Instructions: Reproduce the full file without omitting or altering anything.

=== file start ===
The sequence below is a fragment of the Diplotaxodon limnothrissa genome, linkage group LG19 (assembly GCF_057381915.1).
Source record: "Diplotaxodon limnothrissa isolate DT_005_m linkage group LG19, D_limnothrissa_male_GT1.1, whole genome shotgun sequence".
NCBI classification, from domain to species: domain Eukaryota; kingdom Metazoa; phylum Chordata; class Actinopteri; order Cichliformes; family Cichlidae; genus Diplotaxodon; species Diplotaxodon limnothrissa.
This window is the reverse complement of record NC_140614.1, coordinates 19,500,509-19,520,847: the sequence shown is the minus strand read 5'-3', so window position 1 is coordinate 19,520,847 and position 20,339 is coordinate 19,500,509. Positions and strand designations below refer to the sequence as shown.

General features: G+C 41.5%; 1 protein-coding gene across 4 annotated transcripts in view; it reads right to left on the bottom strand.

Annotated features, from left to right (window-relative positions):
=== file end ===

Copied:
The sequence below is a fragment of the Diplotaxodon limnothrissa genome, linkage group LG19 (assembly GCF_057381915.1).
Source record: "Diplotaxodon limnothrissa isolate DT_005_m linkage group LG19, D_limnothrissa_male_GT1.1, whole genome shotgun sequence".
NCBI classification, from domain to species: domain Eukaryota; kingdom Metazoa; phylum Chordata; class Actinopteri; order Cichliformes; family Cichlidae; genus Diplotaxodon; species Diplotaxodon limnothrissa.
This window is the reverse complement of record NC_140614.1, coordinates 19,500,509-19,520,847: the sequence shown is the minus strand read 5'-3', so window position 1 is coordinate 19,520,847 and position 20,339 is coordinate 19,500,509. Positions and strand designations below refer to the sequence as shown.

General features: G+C 41.5%; 1 protein-coding gene across 4 annotated transcripts in view; it reads right to left on the bottom strand.

Annotated features, from left to right (window-relative positions):